Snapshots Sunday: New Mexico
This is somewhat of a companion piece to Walsenburg and Fort Sumner. These were shots taken after we left Fort Sumner and were on our way to Walsenburg. We passed by the Raton-Clayton volcanic field, which includes the Capulin Volcano National Monument. The Marine was in a hurry to head north and wasn’t interested in stopping for a volcano. ~Vic
POTD: New Year’s Eve 2022
This was my view from the backdoor of our room. The lodge backed up to the Arkansas River. It was a wonderful place to vacation for Christmas and New Year’s. Sadly, the lodge had to close, permanently, due to the Plandemic/Scamdemic. It’s heartbreaking. And, as far as I am concerned, good riddance to 2022. I have hopes that 2023 will be better but…it’s not likely. I will be raising a glass of bubbly to the awakening of humanity. ~Vic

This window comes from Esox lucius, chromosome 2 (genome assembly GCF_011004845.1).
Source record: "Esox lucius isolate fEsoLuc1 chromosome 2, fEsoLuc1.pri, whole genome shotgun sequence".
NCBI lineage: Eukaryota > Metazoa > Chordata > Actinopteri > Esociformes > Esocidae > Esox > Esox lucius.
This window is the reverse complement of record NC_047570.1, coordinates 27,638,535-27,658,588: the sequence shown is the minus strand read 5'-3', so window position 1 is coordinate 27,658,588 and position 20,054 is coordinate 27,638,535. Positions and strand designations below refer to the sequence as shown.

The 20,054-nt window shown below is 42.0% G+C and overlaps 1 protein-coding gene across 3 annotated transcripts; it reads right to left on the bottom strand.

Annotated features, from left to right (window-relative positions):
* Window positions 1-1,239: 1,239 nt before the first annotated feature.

Quick edit…this is a companion piece to Walsenburg.
From October 2014
From May 2015
TV Tuesday: Friday The 13th 1957
Sixty-five years ago, today, the British comedy Friday the 13th aired on BBC1. There is very little information on this thirty minute broadcast. It’s simple storyline states:
Ted Ray presents a lighthearted look at superstitions.
Written by John Junkin and Terry Nation, produced by George Inns, the only cast listed is Ted Ray and June Whitfield. IMDb states that it was shown in black & white. The British Comedy Guide reflects “colour.” As best as I can tell, it aired at 7:30pm and it definitely was on a Friday the 13th.
I love British comedy. I wish I could find a YouTube clip or some still photographs. There is just nothing, other than a vague Internet memory of its existence. ~Vic
Word Wednesday: Abacot
Generations of reference books once included this term, including the first edition of the Encyclopaedia Britannica, dated 1771 […]
James Murray, the famous editor of the Oxford English Dictionary, found that the original word was bycoket, which was indeed a form of headgear, a cap or headdress with a peak both in front and behind, whose name he thought derived from an Old French term for a small castle crowning a hill. He declared abacot to be a ghost word and wrote in an article in [T]he Athenaeum in February 1882: